Hong Kong Disneyland reopened on June 18 after a five-month closure
The sun is shining and ‘A Whole New World’ is blaring down Main Street, where hundreds of delighted staff members have lined the pavements to welcome back guests. As the rope drops, excited fans, many of them in mouse ears and polka dot clothing, stream into the park. The only people who aren’t wearing masks are Micky and Minnie Mouse.
I’m at Hong Kong Disneyland for its grand reopening after an almost five-month long coronavirus closure. Everyone entering the park, myself included, has already bought a ticket, reserved our spot online, and completed a health declaration form. A temperature screening tent is the final barrier between us and the Magic Kingdom.
Among the many enhanced health and safety procedures, social distancing markers have been laid along the red brick roads, outside of rides, and inside of restaurants. Human reminders cheerfully advise people to keep apart and wear their masks. Disney won’t say how much they’ve reduced visitor numbers by but with plenty of wide open spaces, empty corners and no queues for rides, I’m guessing it’s about 20 per cent of the usual load. Socially-distanced Disneyland is my dream Disneyland.
I head straight past the golden spires of the new Sleeping Beauty Castle (which is still under construction and due to open at the end of this year) to an eerily quiet Adventureland for a quick no-queue Jungle River Cruise. Coasting through the water while encountering wild animatronic animals guests are usually splashed with water along the way, but all the cooling jets have now been redirected away from the boats to prevent people’s masks getting wet.
A wet mask is an inefficient mask, as everyone in Hong Kong knows (almost 100 per cent of the city has been wearing masks since news of the virus first broke here in late January). Should you need another face covering you can pick one up at the Disney Emporium for HK$3/£0.30.
Next, I walk to the Dumbo Flying Elephant ride, where I’ve been told some of the Characters will be making an appearance. Interactions with the Characters are usually a top photo op and highlight of any day at Disney, but to meet with social distancing guidelines they’ve been stopped for now. Instead Micky and Minnie make an appearance on some of the rides, and other photogenic spots around the park, giving guests the opportunity to take a long-range selfie.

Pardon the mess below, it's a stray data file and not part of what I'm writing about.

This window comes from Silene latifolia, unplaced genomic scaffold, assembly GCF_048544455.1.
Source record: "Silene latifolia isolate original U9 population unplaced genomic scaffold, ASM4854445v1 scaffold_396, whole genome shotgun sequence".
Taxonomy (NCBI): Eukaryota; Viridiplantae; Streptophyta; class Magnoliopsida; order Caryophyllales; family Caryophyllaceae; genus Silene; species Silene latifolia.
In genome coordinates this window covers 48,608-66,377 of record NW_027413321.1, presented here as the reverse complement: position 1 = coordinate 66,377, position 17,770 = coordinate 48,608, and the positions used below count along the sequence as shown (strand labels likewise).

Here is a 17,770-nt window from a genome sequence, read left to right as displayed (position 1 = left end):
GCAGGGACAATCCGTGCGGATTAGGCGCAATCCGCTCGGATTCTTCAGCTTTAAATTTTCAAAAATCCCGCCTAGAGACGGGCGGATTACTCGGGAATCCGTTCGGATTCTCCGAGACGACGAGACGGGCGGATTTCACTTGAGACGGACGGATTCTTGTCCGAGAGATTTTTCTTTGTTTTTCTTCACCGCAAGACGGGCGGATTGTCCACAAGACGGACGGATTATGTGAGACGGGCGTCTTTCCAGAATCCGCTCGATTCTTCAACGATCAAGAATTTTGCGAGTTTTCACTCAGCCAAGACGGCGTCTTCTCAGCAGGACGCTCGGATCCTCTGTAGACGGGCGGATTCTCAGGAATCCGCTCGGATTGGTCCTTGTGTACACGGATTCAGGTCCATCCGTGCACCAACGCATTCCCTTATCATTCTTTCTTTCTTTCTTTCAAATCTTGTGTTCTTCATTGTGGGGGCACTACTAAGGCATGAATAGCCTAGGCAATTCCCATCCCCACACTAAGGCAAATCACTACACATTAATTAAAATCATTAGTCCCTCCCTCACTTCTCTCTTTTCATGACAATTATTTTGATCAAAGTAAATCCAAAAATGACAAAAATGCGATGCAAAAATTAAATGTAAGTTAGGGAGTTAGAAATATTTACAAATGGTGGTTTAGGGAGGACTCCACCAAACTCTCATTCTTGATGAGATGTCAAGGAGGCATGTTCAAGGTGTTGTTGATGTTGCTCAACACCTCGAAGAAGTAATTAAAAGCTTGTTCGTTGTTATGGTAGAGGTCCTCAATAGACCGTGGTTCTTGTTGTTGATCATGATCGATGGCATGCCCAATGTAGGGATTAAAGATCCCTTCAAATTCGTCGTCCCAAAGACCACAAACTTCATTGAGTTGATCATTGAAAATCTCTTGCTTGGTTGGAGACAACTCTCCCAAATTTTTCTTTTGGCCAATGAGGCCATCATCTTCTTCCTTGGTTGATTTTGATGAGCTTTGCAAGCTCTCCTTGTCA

Later, I snap the Chip and Dale chipmunks darting through Fairy Tale Land surrounded by what looks like a team of minders in red Disney shirts. It’s less fun than hugging your favourite cartoon but at least Disney have come up with an inventive, almost game-like, solution for now.
Before lunch, I walk straight into the Star Wars-themed Hyperspace Mountain rollercoaster and am given a seat in the front row of an empty train. The usual 45-minute queues for the Big Grizzly Mountain Runaway Mine Cars, the Ant-Man and the Wasps Nano Battle, and the Toy Story Land RC Racer and Toy Soldier Parachute Drop are also non-existent. This is better than any expensive Fast Pass.
It is sweltering being out and about in Hong Kong during the peak of summer, though, when temperatures regularly soar above 30-degrees Celsius, never mind when you’re wearing a face mask, sunglasses and a hat. But, a seat at one of Disneyland’s shows offers a chance to cool down and relax for a while.
As with all of the rides, there are no-touch hand sanitiser machines positioned at the entrances and exits of the Festival of the Lion King, Moana’s Homecoming Celebration, and PhilharMagic, while inside, seats have been blocked off into groups of four (the most common number of Disney visitor groups) with empty seats in between.
Restaurants have a similar set-up, with tables spaced at 1.5 metres apart, and QR codes which can be scanned to read menus on your phone. Throughout the day every single Cast Member is reassuringly on the ball, obviously delighted to be spreading the Disney magic again – it’s just a shame you can’t see their smiles.
But hidden smiles, less water jets and no chance to hug Elsa feel like a minor price to pay for the joy of an empty park, with plenty places to sit, no snaking queues or long waits to see the shows – it is certainly ‘A Whole New World’, but how long will it last?
Walt Disney World Florida will reopen gradually from July 11. California’s Disneyland plans to reopen on July 17. Disneyland Paris will remain closed until at least July 14.